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Fee hike jeopardizes Providence
Jan 28, 2005 12:00 am
A developer representing one of Wilson County's largest residential developments – Mt. Juliet's 3,000-plus home Providence community – said Tuesday the county's newly tripled adequate facilities fee could jeopardize the project's future.
At its previous rate of $1,000 per home, the adequate facilities fee was expected to cost Providence developers just over $3 million. However, Monday night saw county commissioners approve plans to raise the fee to $3,000 per home, pushing Providence's total facilities fee above the $9 million mark.
"Business is about working together to find win-win solutions, and I'm afraid that this isn't a win-win solution … It will absolutely impact Providence, to what extent, I don't know," CPS Land partner and developer Dudley Smith said. " … It's a very much a possibility that we may lose it."
Smith noted CPS Land currently has 8 residential developments under construction in Wilson County, but he explained the ultimate impact of the adequate facilities fee increase on each project remains to be seen.
Wilson County, specifically the Mt. Juliet area, has lost its competitive edge over surrounding counties as a result of the increase, he said, adding, "Doing business in Wilson County today is different than it was yesterday."
The most immediate affect of the rate hike will involve "rethinking" the prices of homes inside the Providence development, Smith said. It was a comment echoed by a spokesperson for Cookeville-based Five H Properties, a company with tentative plans to build at least 800 new homes near the Tuckers Crossroads community.
Five H representative Greg Mabey said the newly raised fee is one that will undoubtedly be passed from developer to consumer.
"It will directly impact the price that a new home is going to cost … what a developer does is you just have to build that cost increase into your lot prices or into your finished home prices," Mabey said. "The person who is moving in, that's who ultimately pays. The developer is just going to pass that increase directly on to the buyer."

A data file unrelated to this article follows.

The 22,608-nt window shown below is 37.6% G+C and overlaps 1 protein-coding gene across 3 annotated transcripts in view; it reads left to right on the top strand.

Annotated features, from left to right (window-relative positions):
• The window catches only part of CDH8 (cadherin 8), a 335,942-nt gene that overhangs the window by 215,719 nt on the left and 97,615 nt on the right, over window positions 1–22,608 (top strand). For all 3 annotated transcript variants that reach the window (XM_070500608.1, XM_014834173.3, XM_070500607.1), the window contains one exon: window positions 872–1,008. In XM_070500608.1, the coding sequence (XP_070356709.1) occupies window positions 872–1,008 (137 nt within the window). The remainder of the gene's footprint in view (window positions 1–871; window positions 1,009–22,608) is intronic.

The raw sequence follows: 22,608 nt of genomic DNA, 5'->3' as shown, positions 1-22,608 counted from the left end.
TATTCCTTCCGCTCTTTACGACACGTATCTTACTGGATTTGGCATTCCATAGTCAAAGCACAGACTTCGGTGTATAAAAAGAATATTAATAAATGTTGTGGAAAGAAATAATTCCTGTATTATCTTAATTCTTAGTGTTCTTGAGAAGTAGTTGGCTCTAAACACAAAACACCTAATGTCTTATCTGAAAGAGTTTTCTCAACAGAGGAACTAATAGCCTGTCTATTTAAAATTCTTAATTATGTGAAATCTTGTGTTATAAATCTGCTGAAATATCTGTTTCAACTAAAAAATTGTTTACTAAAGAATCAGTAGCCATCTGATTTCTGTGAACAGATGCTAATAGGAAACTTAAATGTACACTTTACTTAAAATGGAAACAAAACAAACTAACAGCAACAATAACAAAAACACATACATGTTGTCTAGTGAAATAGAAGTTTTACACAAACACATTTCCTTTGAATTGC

In preliminary meetings with Five H representatives, county officials had suggested the Putnam County developers set aside property in the project for a new elementary school and for an additional Wilson Emergency Management Agency (WEMA) station.
However, as funds generated by the adequate facilities increase are earmarked to fund school construction, Mabey said it is likely Five H will not donate property for a new school inside the development.
"They should not have to come to a private developer and ask the developer to give them land for a school. Now, they have money to go toward paying for it," Mabey said, adding Five H developers still intend to set aside property for a WEMA substation.
Such issues surrounding the fee increase, Smith concluded, may have been brought to light sooner had county leaders approached the business community prior to Monday night's vote.
"The risk that the county is making is that the facilities tax goes up more than the market can bare, and you start losing projects … The frustrating thing is they never approached businesses to try to understand from our perspective how this tax is going to affect our business," Smith said.
Staff Writer Brian Harville can be reached at 444-3952 ext. 16 or by e-mail at firstname.lastname@example.org.